Unrequited Sexpectations

YOLO: You only let (the internet know about your sexual history) once!

Anonymous

January 31, 2014 | Sweat | February 2014

I was told a lot of things growing up, by my parents, by the movies and books I consumed like oxygen. And still, I have to say I’m a bit disillusioned with my life so far. Maybe it’s because I haven’t traveled to Europe or eaten sushi or uh — had sex yet. Yes, my name is Harper Kelley, 21-year-old virgin.

Let me brief you real fast. I’ve never had a relationship or really ever dated someone for longer than a month. You’d think in college, when everyone is in and out of these tumultuous relationships you’d find yourself in one sooner or later. Nope. Not the case. When you find yourself here so late in the game, you have no choice but to address the bleak questions: is there something wrong with me? Is there in fact a reason no one seems to show interest? Is there a secret password and handshake no one taught the virgins of society? I hope I just missed a meeting.

See, I’ve thought about this a lot and the way I see it, this can go one of two ways: the Idealized Perfect (S)experience, or The Real Thing, the one I’ll actually have. In Idealized Perfect (S)experience, the chosen guy is someone who I feel comfortable enough to be naked with, someone who’s been patient but also really nervous and excited. This guy is not just in bed with me, he’s my dearest friend. And, ya know, has the face of a young Adam Brody and the ineffable charm of Greg Kinnear. Do I detect a British accent? There will be dim lighting and a non-creaky bed. Sade plays in the background, inexplicably, as a cool breeze wicks away any real sweat, and I just glisten marvelously. Afterward, we devour chocolate almond croissants and bask in the afterglow of our sexual compatibility, amazed that we had ever waited that long.

The Real Thing seems pretty bleak in comparison, or at least as I imagine it. The state of my inebriation will factor into all of these facets of my night:  I will constantly be aware of the obnoxious creaking of my mattress, as well as the profuse sweating that will invade any semblance of confidence I had going into this experience. It will hurt. I will worry so much about that fraction of a percentage that claims my birth control won’t take effect, that I’ll forget to actually enjoy what I can of the experience. Oh my god, I forgot to shave my legs. Help. As for the guy, it will most likely be someone in my friend circle — an inappropriate choice, though easily accessible and available. It will be awkward afterward because we wouldn’t address such things; he’ll leave soon after and I’ll be left in my bed wondering what the hell just happened for at least a day and a half.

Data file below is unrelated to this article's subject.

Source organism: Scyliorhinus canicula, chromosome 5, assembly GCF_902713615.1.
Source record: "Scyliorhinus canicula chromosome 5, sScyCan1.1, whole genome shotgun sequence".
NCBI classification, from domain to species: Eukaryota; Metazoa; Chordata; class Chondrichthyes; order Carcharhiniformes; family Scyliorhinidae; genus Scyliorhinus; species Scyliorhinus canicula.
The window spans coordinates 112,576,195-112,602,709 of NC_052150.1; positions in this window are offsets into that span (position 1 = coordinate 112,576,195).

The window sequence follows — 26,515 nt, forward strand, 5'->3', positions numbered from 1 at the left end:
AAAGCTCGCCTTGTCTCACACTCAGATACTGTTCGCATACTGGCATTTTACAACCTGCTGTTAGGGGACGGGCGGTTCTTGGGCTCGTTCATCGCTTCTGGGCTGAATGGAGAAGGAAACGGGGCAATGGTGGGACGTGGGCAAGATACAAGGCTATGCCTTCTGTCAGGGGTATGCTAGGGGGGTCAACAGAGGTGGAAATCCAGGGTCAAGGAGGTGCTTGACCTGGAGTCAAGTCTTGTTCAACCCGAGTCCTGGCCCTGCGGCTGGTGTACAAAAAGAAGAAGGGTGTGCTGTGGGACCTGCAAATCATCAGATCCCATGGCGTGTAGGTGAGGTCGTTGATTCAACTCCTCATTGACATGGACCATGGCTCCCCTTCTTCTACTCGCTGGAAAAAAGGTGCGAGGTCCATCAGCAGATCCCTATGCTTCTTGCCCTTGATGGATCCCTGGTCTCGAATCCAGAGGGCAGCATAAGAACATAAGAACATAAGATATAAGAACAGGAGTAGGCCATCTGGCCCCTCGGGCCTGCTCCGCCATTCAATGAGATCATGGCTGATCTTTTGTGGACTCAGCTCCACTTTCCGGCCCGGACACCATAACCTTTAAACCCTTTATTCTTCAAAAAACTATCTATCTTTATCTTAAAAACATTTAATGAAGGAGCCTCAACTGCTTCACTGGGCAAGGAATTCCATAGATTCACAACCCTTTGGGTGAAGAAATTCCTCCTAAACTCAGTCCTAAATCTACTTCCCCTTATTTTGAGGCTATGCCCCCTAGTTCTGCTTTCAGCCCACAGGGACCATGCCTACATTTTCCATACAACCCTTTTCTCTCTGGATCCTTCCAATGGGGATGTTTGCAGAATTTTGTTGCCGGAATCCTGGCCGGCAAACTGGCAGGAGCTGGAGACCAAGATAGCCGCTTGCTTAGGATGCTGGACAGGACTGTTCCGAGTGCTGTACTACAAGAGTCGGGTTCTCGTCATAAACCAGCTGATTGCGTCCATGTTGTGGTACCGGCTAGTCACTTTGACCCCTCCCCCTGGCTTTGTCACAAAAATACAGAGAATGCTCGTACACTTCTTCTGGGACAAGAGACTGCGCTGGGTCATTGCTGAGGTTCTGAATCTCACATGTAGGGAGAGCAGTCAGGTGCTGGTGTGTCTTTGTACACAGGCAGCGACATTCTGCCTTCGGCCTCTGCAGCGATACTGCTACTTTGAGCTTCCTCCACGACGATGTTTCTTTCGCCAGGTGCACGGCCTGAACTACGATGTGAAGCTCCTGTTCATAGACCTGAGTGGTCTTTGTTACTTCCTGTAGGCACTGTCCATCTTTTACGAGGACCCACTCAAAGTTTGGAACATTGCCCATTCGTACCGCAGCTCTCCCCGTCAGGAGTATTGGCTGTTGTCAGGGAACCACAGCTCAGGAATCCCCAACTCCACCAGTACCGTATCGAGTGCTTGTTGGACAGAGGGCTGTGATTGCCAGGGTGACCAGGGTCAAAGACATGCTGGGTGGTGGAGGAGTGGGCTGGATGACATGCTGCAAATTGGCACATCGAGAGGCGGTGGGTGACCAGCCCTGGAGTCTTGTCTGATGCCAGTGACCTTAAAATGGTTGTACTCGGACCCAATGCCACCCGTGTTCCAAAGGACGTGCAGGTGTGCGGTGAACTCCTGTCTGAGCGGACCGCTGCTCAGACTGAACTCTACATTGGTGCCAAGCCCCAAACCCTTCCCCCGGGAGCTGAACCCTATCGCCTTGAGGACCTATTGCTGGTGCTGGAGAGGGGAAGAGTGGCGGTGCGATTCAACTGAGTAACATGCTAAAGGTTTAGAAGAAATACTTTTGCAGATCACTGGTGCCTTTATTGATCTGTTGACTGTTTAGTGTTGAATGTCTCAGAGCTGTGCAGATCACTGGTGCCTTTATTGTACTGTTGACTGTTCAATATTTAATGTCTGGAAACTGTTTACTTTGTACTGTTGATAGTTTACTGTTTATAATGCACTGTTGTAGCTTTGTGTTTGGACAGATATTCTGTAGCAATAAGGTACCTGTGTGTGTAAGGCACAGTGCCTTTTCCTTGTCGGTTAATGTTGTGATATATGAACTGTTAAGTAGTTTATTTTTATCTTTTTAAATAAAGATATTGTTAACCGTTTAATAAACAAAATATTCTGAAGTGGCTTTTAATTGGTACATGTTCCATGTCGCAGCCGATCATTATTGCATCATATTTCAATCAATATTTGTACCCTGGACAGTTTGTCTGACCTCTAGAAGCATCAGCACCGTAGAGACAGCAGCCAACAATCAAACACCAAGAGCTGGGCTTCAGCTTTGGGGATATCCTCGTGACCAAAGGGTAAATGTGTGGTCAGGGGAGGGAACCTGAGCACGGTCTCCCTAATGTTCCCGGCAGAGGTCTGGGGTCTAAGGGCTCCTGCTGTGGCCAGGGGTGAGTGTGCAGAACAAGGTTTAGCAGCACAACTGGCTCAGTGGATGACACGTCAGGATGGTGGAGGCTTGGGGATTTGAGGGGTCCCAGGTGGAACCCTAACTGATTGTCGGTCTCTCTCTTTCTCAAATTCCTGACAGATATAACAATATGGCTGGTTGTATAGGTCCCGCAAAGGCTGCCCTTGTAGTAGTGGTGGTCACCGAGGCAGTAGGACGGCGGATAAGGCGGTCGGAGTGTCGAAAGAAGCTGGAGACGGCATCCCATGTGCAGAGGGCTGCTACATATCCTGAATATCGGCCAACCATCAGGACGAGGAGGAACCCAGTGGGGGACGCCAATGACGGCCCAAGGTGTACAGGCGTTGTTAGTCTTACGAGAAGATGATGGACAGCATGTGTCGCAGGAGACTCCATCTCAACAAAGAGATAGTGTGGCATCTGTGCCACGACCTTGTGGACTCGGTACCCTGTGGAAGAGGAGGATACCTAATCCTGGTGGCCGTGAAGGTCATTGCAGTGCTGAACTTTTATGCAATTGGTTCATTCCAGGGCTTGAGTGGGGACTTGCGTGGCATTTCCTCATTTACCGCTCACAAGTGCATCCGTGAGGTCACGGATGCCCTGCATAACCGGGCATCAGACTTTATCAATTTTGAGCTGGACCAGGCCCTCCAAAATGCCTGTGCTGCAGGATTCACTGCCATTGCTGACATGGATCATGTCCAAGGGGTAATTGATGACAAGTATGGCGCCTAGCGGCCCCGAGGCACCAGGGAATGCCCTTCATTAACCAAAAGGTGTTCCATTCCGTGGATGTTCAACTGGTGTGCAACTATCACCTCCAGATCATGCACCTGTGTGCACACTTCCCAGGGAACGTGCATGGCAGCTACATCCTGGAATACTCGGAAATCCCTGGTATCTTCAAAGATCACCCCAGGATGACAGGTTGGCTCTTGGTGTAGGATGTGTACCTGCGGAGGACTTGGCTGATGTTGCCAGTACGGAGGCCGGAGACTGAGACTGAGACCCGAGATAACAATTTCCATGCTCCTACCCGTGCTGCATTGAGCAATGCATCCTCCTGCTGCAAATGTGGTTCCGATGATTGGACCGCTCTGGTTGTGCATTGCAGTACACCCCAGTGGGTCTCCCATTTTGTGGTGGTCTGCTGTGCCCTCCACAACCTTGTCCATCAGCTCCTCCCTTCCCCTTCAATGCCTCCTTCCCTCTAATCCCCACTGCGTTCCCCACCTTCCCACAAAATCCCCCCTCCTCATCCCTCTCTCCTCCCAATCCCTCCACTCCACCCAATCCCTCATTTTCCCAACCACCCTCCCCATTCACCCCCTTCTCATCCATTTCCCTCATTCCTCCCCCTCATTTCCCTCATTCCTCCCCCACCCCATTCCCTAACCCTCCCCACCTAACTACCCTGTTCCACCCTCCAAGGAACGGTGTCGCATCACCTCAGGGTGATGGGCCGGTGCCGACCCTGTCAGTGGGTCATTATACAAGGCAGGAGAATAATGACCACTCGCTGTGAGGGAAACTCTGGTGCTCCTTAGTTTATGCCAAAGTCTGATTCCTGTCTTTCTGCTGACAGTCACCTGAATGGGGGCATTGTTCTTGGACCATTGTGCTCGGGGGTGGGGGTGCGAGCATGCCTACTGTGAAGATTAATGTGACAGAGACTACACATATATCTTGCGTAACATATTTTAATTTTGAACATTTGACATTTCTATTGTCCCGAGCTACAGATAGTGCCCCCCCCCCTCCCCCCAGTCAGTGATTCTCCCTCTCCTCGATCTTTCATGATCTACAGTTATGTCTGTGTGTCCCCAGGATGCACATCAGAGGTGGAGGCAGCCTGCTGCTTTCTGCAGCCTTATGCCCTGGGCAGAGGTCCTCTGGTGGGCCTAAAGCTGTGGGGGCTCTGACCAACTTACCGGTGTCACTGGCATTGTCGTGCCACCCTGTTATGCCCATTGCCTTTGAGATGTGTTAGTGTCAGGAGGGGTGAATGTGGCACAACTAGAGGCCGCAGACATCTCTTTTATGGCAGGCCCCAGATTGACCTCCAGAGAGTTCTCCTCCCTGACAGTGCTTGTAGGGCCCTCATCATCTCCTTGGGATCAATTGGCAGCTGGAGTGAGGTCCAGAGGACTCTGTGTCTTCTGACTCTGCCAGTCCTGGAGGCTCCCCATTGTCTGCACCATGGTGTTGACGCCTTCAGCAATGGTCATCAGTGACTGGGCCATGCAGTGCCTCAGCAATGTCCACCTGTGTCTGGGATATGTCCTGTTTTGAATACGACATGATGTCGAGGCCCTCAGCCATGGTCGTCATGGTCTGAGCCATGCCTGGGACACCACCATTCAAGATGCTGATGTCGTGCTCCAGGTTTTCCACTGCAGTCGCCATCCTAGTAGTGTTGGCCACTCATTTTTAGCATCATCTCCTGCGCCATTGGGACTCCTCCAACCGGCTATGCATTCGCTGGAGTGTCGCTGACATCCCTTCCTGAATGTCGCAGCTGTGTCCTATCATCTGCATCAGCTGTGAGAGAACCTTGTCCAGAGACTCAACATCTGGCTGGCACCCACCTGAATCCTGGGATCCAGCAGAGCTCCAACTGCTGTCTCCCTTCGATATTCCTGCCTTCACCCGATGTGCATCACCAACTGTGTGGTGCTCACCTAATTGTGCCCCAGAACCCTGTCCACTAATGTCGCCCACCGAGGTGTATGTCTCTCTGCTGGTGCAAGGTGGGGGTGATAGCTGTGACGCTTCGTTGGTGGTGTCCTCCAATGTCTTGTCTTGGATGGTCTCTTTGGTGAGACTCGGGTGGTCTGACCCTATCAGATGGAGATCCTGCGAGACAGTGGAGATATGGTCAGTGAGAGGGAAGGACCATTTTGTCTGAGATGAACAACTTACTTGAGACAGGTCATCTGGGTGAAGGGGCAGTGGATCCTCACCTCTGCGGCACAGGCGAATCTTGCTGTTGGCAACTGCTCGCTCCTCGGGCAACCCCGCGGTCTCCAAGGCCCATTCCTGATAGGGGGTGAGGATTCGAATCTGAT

Being a virgin at this stage in my life wouldn’t bother me nearly as much if I’d ever felt remotely connected with someone. There’s this enlightening Soul Pancake interview with Rainn Wilson and Olivia Wilde, wherein Wilde remarks that she doesn’t trust anybody who’s never had their heart truly broken, especially artists. This thought sparked some real concern in myself and my life choices. How can I be a writer if I know nothing of life’s perfect tragedy? How is there this plane of thought from which I’m completely exiled?  It’s this vulnerability with another being that makes sex and all that comes with it worth the hype.

Society’s pressure to “lose one’s virginity” is not the root of my distress — it’s the thought that no one has ever come close to meaning so much to me that I’d share such an intimate aspect of myself. I’m not in any rush to have my heart shattered just so I can write about life, don’t get me wrong here. I just want to know what I’m missing. Yeah, yeah, “the grass is always greener” and all that, but I feel like less of a person walking around knowing there’s a possibility for growth and understanding, but I can’t access it.  I’m not one to believe in the “ultimate” soul mate, as Plato’s famous dialogue, The Symposium,  would have you think. I believe there are multiple people who will bring out the best in you, and vice versa. Now, believing what I do, how can I concentrate on furthering myself, taking on this task of reaching adulthood and all the responsibility that comes with it, if the only growth I have to show for it is slight weight gain? There’s a party going on around me, and I’ve misplaced my invite.

I bide my time as many do, diving head-first into work, befriending all types of food delivery people, and spending much too much time watching interviews of John Krasinski on YouTube,  in the hopes that someday I can fathom a human connection as strong as my WiFi signal.

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